Millions of people have hunkered down against a deep freeze on Christmas Day to ride out the winter storm that has killed at least 29 people across the US.

The storm is expected to claim more lives after trapping some residents inside houses with heaping snow drifts and knocking out power to tens of thousands of homes and businesses.

The scope of the storm has been nearly unprecedented, stretching from the Great Lakes near Canada to the Rio Grande along the border with Mexico.

About 60 per cent of the US population faced some sort of winter weather advisory or warning, and temperatures plummeted drastically below normal from east of the Rocky Mountains to the Appalachians, the National Weather Service said.

Travellers’ weather woes are likely to continue, with hundreds of flight cancellations already and more expected after a bomb cyclone — when atmospheric pressure drops very quickly in a strong storm — developed near the Great Lakes, stirring up blizzard conditions, including heavy winds and snow.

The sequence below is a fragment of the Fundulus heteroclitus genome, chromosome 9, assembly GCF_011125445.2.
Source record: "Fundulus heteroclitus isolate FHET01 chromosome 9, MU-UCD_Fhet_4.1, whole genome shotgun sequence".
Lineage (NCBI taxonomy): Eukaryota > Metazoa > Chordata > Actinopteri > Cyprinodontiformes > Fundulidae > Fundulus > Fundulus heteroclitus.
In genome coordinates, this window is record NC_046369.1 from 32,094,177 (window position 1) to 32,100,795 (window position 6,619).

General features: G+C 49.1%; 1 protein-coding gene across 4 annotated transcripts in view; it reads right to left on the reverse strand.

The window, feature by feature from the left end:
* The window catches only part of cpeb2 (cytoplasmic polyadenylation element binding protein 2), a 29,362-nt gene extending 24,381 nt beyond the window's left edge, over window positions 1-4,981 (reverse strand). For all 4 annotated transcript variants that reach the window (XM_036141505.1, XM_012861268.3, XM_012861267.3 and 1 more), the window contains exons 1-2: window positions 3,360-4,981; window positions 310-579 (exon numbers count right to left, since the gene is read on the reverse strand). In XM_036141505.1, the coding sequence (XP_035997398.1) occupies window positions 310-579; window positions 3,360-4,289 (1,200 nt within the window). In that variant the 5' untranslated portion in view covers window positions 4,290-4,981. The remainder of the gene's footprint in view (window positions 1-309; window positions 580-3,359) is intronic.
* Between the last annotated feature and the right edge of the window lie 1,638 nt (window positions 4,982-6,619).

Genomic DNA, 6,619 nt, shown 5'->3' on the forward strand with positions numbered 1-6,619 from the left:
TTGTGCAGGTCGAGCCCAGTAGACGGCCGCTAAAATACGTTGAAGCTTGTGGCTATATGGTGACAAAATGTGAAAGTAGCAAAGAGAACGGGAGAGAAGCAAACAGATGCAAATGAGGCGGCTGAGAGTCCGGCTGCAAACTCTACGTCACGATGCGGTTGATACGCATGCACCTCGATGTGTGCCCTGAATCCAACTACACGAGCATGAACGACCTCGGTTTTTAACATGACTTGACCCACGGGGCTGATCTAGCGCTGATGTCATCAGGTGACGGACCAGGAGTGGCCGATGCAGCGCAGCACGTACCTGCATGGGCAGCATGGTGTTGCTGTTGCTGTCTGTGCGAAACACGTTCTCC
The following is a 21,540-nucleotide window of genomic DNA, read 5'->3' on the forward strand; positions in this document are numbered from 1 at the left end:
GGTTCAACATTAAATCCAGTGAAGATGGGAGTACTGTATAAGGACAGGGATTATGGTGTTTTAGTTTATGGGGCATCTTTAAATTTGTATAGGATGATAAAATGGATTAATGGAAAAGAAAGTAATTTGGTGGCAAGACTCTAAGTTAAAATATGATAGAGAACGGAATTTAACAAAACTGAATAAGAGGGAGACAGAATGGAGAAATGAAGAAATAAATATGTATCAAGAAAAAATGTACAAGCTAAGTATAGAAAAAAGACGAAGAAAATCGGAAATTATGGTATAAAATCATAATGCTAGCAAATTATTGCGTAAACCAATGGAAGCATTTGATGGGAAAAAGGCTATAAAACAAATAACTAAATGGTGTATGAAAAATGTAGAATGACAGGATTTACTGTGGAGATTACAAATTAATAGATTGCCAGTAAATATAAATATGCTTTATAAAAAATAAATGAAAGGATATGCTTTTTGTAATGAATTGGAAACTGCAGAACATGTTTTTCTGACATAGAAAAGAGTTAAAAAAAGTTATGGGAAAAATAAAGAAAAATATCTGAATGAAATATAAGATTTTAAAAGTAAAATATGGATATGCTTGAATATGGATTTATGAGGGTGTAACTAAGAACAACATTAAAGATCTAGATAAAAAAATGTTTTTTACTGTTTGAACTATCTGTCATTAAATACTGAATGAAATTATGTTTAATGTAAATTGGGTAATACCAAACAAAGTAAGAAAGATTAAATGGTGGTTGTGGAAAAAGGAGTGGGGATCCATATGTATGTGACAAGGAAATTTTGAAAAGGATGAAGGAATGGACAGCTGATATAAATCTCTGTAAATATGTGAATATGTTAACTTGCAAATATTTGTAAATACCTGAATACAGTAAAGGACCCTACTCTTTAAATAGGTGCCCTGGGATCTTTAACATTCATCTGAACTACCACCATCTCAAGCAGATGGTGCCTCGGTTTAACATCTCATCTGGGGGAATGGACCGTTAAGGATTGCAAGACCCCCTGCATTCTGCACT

Some 1707 domestic and international flights were cancelled on Sunday as of about 2pm on the east coast, according to the tracking site FlightAware.

The storm unleashed its full fury on Buffalo, with hurricane-force winds and snow causing whiteout conditions, paralysing emergency response efforts.

New York Governor Kathy Hochul said almost every fire truck in the city was stranded Saturday.

Officials said the airport would be shut through Tuesday morning.

The National Weather Service said the snow total at the Buffalo Niagara International Airport stood at 109 centimetres at 7am on Sunday.

Daylight revealed cars nearly covered by 1.8-metre snowdrifts and thousands of houses, some adorned in unlit holiday displays, dark from a lack of power.

With snow swirling down untouched and impassable streets, forecasters warned that an additional 30cm to 60cm of snow was possible in some areas through early Monday morning amid wind gusts of 64km/h.

Source: Associated Press